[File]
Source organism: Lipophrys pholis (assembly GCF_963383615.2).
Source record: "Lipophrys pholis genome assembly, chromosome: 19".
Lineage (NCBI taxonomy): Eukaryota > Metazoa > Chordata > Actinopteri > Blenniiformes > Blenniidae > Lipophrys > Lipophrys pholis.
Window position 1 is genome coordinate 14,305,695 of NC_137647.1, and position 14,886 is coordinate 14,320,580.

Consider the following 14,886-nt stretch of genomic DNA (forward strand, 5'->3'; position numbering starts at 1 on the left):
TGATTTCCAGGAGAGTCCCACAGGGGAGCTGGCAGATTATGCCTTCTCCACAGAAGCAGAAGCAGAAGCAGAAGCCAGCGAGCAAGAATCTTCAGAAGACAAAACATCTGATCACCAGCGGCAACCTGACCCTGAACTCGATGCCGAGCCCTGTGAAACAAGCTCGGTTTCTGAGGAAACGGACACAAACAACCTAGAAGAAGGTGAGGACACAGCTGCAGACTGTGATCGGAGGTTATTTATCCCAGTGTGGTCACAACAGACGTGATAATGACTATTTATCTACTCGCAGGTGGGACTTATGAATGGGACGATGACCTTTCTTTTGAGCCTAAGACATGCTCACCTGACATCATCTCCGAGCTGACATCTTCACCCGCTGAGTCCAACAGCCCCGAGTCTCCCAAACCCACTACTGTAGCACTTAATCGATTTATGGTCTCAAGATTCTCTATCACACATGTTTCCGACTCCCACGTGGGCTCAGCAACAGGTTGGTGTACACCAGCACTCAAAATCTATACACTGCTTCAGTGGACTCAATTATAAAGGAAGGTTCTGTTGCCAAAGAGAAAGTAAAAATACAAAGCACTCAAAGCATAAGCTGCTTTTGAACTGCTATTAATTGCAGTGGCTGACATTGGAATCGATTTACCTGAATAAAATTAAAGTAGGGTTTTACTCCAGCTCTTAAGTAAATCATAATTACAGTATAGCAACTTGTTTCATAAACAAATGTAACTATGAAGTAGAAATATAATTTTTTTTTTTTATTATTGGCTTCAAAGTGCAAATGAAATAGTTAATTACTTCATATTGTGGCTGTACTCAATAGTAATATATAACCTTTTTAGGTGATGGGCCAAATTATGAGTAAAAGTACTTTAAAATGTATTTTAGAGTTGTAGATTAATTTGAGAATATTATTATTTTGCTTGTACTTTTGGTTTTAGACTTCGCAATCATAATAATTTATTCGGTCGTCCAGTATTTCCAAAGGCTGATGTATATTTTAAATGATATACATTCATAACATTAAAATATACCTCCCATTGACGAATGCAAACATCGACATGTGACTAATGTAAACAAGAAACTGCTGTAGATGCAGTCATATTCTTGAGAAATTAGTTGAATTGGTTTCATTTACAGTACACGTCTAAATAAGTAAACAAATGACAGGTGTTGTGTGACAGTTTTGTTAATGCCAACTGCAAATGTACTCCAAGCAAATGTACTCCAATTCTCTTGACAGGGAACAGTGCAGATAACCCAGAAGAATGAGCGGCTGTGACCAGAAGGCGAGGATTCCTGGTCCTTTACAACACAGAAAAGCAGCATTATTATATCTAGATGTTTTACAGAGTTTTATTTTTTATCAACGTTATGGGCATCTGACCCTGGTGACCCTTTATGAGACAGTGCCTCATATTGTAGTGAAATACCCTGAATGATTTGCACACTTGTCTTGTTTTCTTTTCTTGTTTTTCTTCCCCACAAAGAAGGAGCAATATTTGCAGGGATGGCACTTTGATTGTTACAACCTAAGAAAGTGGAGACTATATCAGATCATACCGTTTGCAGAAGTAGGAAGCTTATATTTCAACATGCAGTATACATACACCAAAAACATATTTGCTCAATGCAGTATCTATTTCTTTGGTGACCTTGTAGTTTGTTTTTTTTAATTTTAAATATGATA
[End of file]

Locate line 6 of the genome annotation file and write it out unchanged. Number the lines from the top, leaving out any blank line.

TGATTTCCAGGAGAGTCCCACAGGGGAGCTGGCAGATTATGCCTTCTCCACAGAAGCAGAAGCAGAAGCAGAAGCCAGCGAGCAAGAATCTTCAGAAGACAAAACATCTGATCACCAGCGGCAACCTGACCCTGAACTCGATGCCGAGCCCTGTGAAACAAGCTCGGTTTCTGAGGAAACGGACACAAACAACCTAGAAGAAGGTGAGGACACAGCTGCAGACTGTGATCGGAGGTTATTTATCCCAGTGTGGTCACAACAGACGTGATAATGACTATTTATCTACTCGCAGGTGGGACTTATGAATGGGACGATGACCTTTCTTTTGAGCCTAAGACATGCTCACCTGACATCATCTCCGAGCTGACATCTTCACCCGCTGAGTCCAACAGCCCCGAGTCTCCCAAACCCACTACTGTAGCACTTAATCGATTTATGGTCTCAAGATTCTCTATCACACATGTTTCCGACTCCCACGTGGGCTCAGCAACAGGTTGGTGTACACCAGCACTCAAAATCTATACACTGCTTCAGTGGACTCAATTATAAAGGAAGGTTCTGTTGCCAAAGAGAAAGTAAAAATACAAAGCACTCAAAGCATAAGCTGCTTTTGAACTGCTATTAATTGCAGTGGCTGACATTGGAATCGATTTACCTGAATAAAATTAAAGTAGGGTTTTACTCCAGCTCTTAAGTAAATCATAATTACAGTATAGCAACTTGTTTCATAAACAAATGTAACTATGAAGTAGAAATATAATTTTTTTTTTTTATTATTGGCTTCAAAGTGCAAATGAAATAGTTAATTACTTCATATTGTGGCTGTACTCAATAGTAATATATAACCTTTTTAGGTGATGGGCCAAATTATGAGTAAAAGTACTTTAAAATGTATTTTAGAGTTGTAGATTAATTTGAGAATATTATTATTTTGCTTGTACTTTTGGTTTTAGACTTCGCAATCATAATAATTTATTCGGTCGTCCAGTATTTCCAAAGGCTGATGTATATTTTAAATGATATACATTCATAACATTAAAATATACCTCCCATTGACGAATGCAAACATCGACATGTGACTAATGTAAACAAGAAACTGCTGTAGATGCAGTCATATTCTTGAGAAATTAGTTGAATTGGTTTCATTTACAGTACACGTCTAAATAAGTAAACAAATGACAGGTGTTGTGTGACAGTTTTGTTAATGCCAACTGCAAATGTACTCCAAGCAAATGTACTCCAATTCTCTTGACAGGGAACAGTGCAGATAACCCAGAAGAATGAGCGGCTGTGACCAGAAGGCGAGGATTCCTGGTCCTTTACAACACAGAAAAGCAGCATTATTATATCTAGATGTTTTACAGAGTTTTATTTTTTATCAACGTTATGGGCATCTGACCCTGGTGACCCTTTATGAGACAGTGCCTCATATTGTAGTGAAATACCCTGAATGATTTGCACACTTGTCTTGTTTTCTTTTCTTGTTTTTCTTCCCCACAAAGAAGGAGCAATATTTGCAGGGATGGCACTTTGATTGTTACAACCTAAGAAAGTGGAGACTATATCAGATCATACCGTTTGCAGAAGTAGGAAGCTTATATTTCAACATGCAGTATACATACACCAAAAACATATTTGCTCAATGCAGTATCTATTTCTTTGGTGACCTTGTAGTTTGTTTTTTTTAATTTTAAATATGATA